- to chase (letters, designs, etc.) on a hard surface, as of metal, stone, or the end grain of wood: She had the jeweler engrave her name on the back of the watch.
- to print from such a surface.
- to mark or ornament with incised letters, designs, etc.: He engraved the ring in a floral pattern.
- to impress deeply; infix: That image is engraved on my mind.
Origin of engrave
Dictionary.com Unabridged Based on the Random House Unabridged Dictionary, © Random House, Inc. 2018
Examples from the Web for engrave
To engrave is, in final strictness, "to decorate a surface with furrows."Ariadne Florentina
See if you can engrave or carve an ornament on some weapon you have made.
Find soft wood or stone and see if you can engrave some animal on it.
I had them to repair, polish and engrave, and now they are gone from my boat.The Eight-Oared Victors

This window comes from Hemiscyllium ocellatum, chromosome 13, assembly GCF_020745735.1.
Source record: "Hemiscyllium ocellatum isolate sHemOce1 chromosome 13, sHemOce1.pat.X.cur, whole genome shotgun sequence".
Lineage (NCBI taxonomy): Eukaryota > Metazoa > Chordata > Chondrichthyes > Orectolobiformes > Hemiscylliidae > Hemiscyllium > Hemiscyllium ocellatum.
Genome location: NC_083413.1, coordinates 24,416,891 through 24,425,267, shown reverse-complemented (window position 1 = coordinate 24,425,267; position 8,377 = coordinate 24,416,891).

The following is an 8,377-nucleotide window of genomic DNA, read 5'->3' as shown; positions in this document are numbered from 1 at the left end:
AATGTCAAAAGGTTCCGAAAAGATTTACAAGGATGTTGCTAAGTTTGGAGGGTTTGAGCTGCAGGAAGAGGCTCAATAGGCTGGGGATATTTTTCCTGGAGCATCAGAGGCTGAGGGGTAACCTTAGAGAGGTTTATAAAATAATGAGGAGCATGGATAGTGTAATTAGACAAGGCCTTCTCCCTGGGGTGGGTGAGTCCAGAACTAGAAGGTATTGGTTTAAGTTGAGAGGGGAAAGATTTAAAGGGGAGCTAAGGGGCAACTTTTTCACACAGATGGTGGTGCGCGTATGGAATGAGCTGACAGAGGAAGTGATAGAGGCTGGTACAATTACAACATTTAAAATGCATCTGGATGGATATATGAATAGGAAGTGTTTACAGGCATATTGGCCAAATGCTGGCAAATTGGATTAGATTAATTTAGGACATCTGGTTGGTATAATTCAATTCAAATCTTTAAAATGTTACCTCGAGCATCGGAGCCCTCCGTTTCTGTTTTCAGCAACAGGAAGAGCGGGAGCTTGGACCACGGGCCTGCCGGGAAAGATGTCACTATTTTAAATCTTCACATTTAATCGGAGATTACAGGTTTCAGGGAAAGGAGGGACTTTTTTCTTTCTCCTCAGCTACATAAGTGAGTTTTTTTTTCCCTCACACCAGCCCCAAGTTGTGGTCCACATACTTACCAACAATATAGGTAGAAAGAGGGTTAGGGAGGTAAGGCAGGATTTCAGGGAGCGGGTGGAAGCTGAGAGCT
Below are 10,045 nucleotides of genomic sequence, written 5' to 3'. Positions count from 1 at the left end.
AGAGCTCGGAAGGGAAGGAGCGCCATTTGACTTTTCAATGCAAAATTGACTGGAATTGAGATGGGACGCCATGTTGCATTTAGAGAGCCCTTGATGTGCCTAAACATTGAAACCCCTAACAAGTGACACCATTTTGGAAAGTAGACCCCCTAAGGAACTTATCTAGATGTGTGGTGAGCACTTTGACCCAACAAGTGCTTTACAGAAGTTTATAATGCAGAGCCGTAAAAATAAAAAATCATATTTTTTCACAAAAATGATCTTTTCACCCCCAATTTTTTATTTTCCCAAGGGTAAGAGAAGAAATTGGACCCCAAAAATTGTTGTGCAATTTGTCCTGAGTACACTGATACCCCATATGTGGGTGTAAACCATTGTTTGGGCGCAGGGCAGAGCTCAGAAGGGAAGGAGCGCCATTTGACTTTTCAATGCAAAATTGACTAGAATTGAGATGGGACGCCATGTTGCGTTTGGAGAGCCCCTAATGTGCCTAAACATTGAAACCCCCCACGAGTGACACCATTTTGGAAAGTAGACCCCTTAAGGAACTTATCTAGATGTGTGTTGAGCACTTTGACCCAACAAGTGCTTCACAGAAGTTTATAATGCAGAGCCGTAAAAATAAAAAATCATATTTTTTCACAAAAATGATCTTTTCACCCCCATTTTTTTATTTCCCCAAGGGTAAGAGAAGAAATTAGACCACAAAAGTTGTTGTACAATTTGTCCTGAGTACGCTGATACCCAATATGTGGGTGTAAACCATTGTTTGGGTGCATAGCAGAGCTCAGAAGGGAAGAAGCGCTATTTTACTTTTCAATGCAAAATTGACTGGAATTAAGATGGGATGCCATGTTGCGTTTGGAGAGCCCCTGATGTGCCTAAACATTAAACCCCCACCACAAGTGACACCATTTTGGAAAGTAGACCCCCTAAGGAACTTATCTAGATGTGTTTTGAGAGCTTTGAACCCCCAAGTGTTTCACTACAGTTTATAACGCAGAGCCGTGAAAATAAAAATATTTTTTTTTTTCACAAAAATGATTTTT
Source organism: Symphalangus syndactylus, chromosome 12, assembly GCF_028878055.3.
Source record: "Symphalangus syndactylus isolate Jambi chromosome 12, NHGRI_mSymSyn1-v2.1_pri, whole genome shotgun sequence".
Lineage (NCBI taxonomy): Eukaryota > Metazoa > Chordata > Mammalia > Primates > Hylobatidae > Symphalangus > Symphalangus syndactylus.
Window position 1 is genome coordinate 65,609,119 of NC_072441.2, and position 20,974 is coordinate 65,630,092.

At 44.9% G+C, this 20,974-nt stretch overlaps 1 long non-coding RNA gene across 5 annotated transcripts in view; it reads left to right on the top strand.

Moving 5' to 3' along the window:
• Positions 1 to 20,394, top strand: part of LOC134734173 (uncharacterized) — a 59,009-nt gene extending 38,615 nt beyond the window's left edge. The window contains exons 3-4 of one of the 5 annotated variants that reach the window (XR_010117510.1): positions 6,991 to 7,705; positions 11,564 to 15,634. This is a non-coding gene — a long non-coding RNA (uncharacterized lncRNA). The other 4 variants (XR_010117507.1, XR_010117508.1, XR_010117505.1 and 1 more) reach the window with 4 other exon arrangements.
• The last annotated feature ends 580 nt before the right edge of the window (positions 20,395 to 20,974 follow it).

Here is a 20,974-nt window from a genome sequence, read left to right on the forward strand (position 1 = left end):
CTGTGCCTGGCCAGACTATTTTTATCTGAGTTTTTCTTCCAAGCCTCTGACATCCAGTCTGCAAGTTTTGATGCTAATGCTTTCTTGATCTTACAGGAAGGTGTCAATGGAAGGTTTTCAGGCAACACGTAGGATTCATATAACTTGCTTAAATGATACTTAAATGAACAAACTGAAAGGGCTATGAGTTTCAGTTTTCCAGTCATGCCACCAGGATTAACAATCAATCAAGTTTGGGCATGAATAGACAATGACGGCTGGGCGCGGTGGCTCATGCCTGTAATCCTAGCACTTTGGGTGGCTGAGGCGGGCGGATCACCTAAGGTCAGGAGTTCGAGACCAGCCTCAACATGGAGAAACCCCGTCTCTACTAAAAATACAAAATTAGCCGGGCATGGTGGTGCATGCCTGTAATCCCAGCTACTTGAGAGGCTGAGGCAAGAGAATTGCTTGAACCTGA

Bartsch, Adam, of opinion that Albert Durer did not engrave on wood, 237.A Treatise on Wood Engraving
- to inscribe (a design, writing, etc) onto (a block, plate, or other surface used for printing) by carving, etching with acid, or other process
- to print (designs or characters) from a printing plate so made
- to fix deeply or permanently in the mind
C16: from en- 1 + grave ³, on the model of French engraver
Collins English Dictionary - Complete & Unabridged 2012 Digital Edition © William Collins Sons & Co. Ltd. 1979, 1986 © HarperCollins Publishers 1998, 2000, 2003, 2005, 2006, 2007, 2009, 2012
Word Origin and History for engrave
Online Etymology Dictionary, © 2010 Douglas Harper